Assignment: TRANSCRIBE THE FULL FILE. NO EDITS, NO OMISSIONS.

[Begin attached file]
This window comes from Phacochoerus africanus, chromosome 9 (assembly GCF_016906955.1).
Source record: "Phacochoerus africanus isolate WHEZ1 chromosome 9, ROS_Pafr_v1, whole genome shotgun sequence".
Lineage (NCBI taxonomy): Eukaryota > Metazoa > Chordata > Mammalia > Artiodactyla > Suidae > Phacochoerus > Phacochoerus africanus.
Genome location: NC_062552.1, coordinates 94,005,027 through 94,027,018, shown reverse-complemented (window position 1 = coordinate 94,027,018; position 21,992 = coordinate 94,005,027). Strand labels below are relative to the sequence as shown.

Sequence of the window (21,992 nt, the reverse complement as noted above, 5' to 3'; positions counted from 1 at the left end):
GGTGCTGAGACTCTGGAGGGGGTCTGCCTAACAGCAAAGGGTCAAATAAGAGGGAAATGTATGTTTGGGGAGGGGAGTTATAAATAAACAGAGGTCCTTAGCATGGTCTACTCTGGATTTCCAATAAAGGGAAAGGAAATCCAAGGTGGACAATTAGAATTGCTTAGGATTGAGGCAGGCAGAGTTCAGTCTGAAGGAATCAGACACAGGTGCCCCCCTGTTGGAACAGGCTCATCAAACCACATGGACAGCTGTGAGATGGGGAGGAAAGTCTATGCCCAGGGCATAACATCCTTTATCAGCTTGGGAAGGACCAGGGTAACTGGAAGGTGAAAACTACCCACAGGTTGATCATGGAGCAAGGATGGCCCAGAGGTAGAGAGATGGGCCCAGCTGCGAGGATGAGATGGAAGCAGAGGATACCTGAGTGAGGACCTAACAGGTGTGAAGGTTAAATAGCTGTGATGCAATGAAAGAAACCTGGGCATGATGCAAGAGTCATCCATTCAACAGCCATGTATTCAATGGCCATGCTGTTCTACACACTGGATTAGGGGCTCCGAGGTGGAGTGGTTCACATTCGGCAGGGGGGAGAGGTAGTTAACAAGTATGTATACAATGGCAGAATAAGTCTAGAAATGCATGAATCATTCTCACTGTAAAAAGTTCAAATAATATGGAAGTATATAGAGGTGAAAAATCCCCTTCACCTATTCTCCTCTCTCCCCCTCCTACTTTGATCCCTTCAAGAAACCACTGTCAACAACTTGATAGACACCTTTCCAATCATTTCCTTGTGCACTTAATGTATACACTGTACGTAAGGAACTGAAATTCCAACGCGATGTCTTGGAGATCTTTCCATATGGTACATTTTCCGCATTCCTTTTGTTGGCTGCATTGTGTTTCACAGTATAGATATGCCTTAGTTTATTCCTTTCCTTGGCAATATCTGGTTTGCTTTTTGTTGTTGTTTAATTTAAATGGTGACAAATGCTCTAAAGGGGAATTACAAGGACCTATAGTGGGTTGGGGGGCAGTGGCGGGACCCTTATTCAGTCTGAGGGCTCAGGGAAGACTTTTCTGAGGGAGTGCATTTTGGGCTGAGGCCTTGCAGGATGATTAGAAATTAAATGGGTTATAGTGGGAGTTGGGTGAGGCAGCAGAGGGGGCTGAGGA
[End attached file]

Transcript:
This window comes from Phacochoerus africanus, chromosome 9 (assembly GCF_016906955.1).
Source record: "Phacochoerus africanus isolate WHEZ1 chromosome 9, ROS_Pafr_v1, whole genome shotgun sequence".
Lineage (NCBI taxonomy): Eukaryota > Metazoa > Chordata > Mammalia > Artiodactyla > Suidae > Phacochoerus > Phacochoerus africanus.
Genome location: NC_062552.1, coordinates 94,005,027 through 94,027,018, shown reverse-complemented (window position 1 = coordinate 94,027,018; position 21,992 = coordinate 94,005,027). Strand labels below are relative to the sequence as shown.

Sequence of the window (21,992 nt, the reverse complement as noted above, 5' to 3'; positions counted from 1 at the left end):
GGTGCTGAGACTCTGGAGGGGGTCTGCCTAACAGCAAAGGGTCAAATAAGAGGGAAATGTATGTTTGGGGAGGGGAGTTATAAATAAACAGAGGTCCTTAGCATGGTCTACTCTGGATTTCCAATAAAGGGAAAGGAAATCCAAGGTGGACAATTAGAATTGCTTAGGATTGAGGCAGGCAGAGTTCAGTCTGAAGGAATCAGACACAGGTGCCCCCCTGTTGGAACAGGCTCATCAAACCACATGGACAGCTGTGAGATGGGGAGGAAAGTCTATGCCCAGGGCATAACATCCTTTATCAGCTTGGGAAGGACCAGGGTAACTGGAAGGTGAAAACTACCCACAGGTTGATCATGGAGCAAGGATGGCCCAGAGGTAGAGAGATGGGCCCAGCTGCGAGGATGAGATGGAAGCAGAGGATACCTGAGTGAGGACCTAACAGGTGTGAAGGTTAAATAGCTGTGATGCAATGAAAGAAACCTGGGCATGATGCAAGAGTCATCCATTCAACAGCCATGTATTCAATGGCCATGCTGTTCTACACACTGGATTAGGGGCTCCGAGGTGGAGTGGTTCACATTCGGCAGGGGGGAGAGGTAGTTAACAAGTATGTATACAATGGCAGAATAAGTCTAGAAATGCATGAATCATTCTCACTGTAAAAAGTTCAAATAATATGGAAGTATATAGAGGTGAAAAATCCCCTTCACCTATTCTCCTCTCTCCCCCTCCTACTTTGATCCCTTCAAGAAACCACTGTCAACAACTTGATAGACACCTTTCCAATCATTTCCTTGTGCACTTAATGTATACACTGTACGTAAGGAACTGAAATTCCAACGCGATGTCTTGGAGATCTTTCCATATGGTACATTTTCCGCATTCCTTTTGTTGGCTGCATTGTGTTTCACAGTATAGATATGCCTTAGTTTATTCCTTTCCTTGGCAATATCTGGTTTGCTTTTTGTTGTTGTTTAATTTAAATGGTGACAAATGCTCTAAAGGGGAATTACAAGGACCTATAGTGGGTTGGGGGGCAGTGGCGGGACCCTTATTCAGTCTGAGGGCTCAGGGAAGACTTTTCTGAGGGAGTGCATTTTGGGCTGAGGCCTTGCAGGATGATTAGAAATTAAATGGGTTATAGTGGGAGTTGGGTGAGGCAGCAGAGGGGGCTGAGGA